When we hear the story of Naaman, we hear a lot of things. We hear the story of God’s miraculous healing, the healing of an outsider, a healing of an enemy of Israel, a healing which Jesus cites in his first recorded sermon in Luke 4. Naaman is cured of his leprosy and his skin is made soft, like a boy’s. It seems like fairly predictable love-your-enemies flavor good news.
And this is true, and good; but I think it overlooks the precariousness of Naaman’s situation. He’s a general of one of Israel’s enemies. In the next chapter of 2 Kings, Aram is at war with Israel again. We hear a bit of this tension in the king of Israel’s response to Naaman’s arrival. “Just look and see how he’s trying to pick a quarrel with me,” he cries.
He’s got a letter from the king of Aram, but this sounds like treason, it sounds like betrayal. Didn’t the Arameans have any doctors or magicians or healers who could have done the trick? Or maybe the king was right, and Naaman was throwing down the gauntlet. Maybe he fully expected to return home with leprosy, having exposed either the impotence of the God of Israel or their lack of charity. Maybe this was a sly war overture, an attempt to gain the upper hand in battle.
So when Elisha instructs him to wash in the Jordan, Naaman finds himself reluctantly committed to the charade, but he hates himself for it. He hates the indignity of his situation – and when he’s healed, he seems genuinely surprised and surprisingly superstitious. He asks to bring two loads of Israel’s soil home with him. Elisha simply tells him, “Go in peace.”
We don’t know what happened to Naaman when he got back to Aram, or what it’s like to be a grown man, a military man, with a boy’s soft skin. Maybe the king of Aram threw a big party for him with all their friends and colleagues, but it makes me wonder.
Maybe Naaman was like C.P. Maybe he realized once he got back to Aram, that he could never really go home. That his mission had been too risky, that he had been successful in all the wrong ways, that his success would be reckoned to him as betrayal.
Or maybe he was welcomed back, tentatively, cautiously, like someone who’d gone too far, who now was unrecognizable to those he once knew. Maybe he was wracked with the doubts that grow out of receiving your life back from your enemy.
We don’t know how Naaman’s story ends. His history is opaque to us.
What we do know is that his transformation, like C.P.’s, was not instantaneous. We know that from Naaman’s anger. It was not what he wanted. It was not a magical invocation and a miraculous waving of hands. It was not a priestly blessing. It was seven humiliating baths in the Jordan River or ten tiring and demeaning charettes. It was unseemly candor with the unlikliest of people. It was moments and days and years left unrecorded, slowly adjusting his unfamiliar body to his unchosen life.
C.P.’s betrayal of his klan, both the fraternity and the extended family, was unforgivable. Those spaces he once called home were now closed to him. As a white working class race traitor at the end of the twentieth century in the American South, he was shunned from family reunions and never again found a church where he could belong. But as a tradesman at Duke, he found his way into an integrated labor union, where he was elected and worked successfully for its 80% black membership for the final two decades of his career.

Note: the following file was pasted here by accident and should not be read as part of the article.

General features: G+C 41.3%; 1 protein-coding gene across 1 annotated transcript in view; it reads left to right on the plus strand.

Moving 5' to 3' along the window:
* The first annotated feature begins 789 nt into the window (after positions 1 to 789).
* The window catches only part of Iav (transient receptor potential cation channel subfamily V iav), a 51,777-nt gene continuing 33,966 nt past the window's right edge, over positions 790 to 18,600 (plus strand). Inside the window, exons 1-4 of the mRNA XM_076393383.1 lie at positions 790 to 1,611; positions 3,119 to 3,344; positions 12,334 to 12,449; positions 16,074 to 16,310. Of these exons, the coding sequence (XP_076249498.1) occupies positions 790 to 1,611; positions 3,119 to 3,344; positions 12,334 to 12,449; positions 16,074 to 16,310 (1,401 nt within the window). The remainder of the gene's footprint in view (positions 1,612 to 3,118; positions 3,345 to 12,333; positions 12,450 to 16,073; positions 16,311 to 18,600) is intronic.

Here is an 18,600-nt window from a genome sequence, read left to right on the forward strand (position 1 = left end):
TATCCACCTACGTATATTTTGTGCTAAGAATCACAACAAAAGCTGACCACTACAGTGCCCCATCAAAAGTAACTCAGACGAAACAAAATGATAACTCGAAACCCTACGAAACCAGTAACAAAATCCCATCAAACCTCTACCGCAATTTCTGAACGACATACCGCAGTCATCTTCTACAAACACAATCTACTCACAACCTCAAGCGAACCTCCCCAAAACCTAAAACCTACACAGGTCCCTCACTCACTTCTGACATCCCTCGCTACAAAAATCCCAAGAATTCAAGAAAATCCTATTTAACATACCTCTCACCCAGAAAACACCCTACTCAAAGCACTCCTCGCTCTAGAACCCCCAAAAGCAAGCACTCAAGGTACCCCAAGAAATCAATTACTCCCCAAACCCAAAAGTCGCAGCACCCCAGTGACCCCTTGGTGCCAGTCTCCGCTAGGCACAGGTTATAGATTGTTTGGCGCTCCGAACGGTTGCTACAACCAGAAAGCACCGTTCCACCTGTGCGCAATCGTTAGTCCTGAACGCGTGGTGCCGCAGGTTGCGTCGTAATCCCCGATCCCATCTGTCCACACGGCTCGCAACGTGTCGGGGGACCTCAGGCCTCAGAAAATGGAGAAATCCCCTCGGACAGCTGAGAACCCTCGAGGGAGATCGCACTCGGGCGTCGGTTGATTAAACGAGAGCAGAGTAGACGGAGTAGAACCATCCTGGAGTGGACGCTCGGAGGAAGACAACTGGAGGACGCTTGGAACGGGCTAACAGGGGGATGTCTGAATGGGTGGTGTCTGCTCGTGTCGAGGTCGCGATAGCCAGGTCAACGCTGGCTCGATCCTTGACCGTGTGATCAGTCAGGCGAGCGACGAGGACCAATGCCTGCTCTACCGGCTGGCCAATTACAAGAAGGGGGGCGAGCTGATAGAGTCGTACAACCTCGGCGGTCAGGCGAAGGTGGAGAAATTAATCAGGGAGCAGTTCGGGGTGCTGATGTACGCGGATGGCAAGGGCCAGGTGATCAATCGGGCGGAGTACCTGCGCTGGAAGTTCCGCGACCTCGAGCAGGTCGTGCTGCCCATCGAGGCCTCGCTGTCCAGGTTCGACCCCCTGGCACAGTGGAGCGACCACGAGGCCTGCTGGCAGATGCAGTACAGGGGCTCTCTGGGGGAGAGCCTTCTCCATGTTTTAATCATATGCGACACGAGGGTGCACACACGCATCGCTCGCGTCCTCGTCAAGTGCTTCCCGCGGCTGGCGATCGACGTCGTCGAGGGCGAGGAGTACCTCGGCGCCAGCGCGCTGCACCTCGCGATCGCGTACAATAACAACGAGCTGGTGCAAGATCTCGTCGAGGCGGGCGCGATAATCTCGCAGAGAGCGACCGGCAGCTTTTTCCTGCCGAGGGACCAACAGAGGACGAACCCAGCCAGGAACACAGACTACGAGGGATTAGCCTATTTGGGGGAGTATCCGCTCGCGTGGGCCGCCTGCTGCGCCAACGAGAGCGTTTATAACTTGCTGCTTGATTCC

At his funeral, Ann arrived early and sat down in front. The funeral home director approached her and asked her to move. She was in the section reserved for family.
“I’m his sister,” she replied.
On July 4, 1915, during the First World War, a French soldier wrote a letter to his cousin. “Above all, trust in the slow work of God,” Pierre Teilhard de Chardin wrote.
We are, quite naturally, impatient in everything to reach the end without delay. We should like to skip the intermediate stages. We are impatient of being on the way to something unknown, something new. And yet it is the law of all progress that it is made by passing through some stages of instability – and that may take a very long time.
The ironies of this statement, of course, lie between its context, the fundamental impatience of war, and its illusion of future security. Teaming up and killing each other is about the least patient thing we can do and the “stages of instability” he concedes are not so much the stepping stones he imagines as simply the character of life’s terrain. Yet perhaps in the context of Naaman’s, C.P.’s, and our lives, we can find some truth and gain some consolation and courage here.
We live our lives in a slow unfolding, within never-ending ecologies of relationships, fidelities and betrayals unknown and unforeseen. Perhaps these are excruciating because they are our horizons; because they extend beyond our capacity to know or imagine; because this is the topography of life, and we need each other to be our Elisha, to listen to us with compassion, heal us, and to tell us, “Go in peace.”
 Osha Gray Davidson, The Best of Enemies (Chapel Hill: University of North Carolina Press, 2007).
 Ibid., 275.
 Ibid., 276.
 Pierre Teilhard de Chardin, The Making of a Mind: Letters from a Soldier-Priest, 1914-1919, tr. René Hauge (London: Collins, 1965), 57.